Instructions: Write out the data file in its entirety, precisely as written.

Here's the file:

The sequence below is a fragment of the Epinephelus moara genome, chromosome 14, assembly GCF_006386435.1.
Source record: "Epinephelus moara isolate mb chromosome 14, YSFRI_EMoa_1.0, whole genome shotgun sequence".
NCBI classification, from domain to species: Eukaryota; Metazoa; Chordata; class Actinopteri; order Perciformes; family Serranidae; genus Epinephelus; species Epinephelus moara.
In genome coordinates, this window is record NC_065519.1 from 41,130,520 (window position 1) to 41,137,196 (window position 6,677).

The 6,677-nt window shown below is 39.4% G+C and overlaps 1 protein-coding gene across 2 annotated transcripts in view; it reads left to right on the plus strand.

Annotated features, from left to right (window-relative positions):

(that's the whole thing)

The sequence below is a fragment of the Epinephelus moara genome, chromosome 14, assembly GCF_006386435.1.
Source record: "Epinephelus moara isolate mb chromosome 14, YSFRI_EMoa_1.0, whole genome shotgun sequence".
NCBI classification, from domain to species: Eukaryota; Metazoa; Chordata; class Actinopteri; order Perciformes; family Serranidae; genus Epinephelus; species Epinephelus moara.
In genome coordinates, this window is record NC_065519.1 from 41,130,520 (window position 1) to 41,137,196 (window position 6,677).

The 6,677-nt window shown below is 39.4% G+C and overlaps 1 protein-coding gene across 2 annotated transcripts in view; it reads left to right on the plus strand.

Annotated features, from left to right (window-relative positions):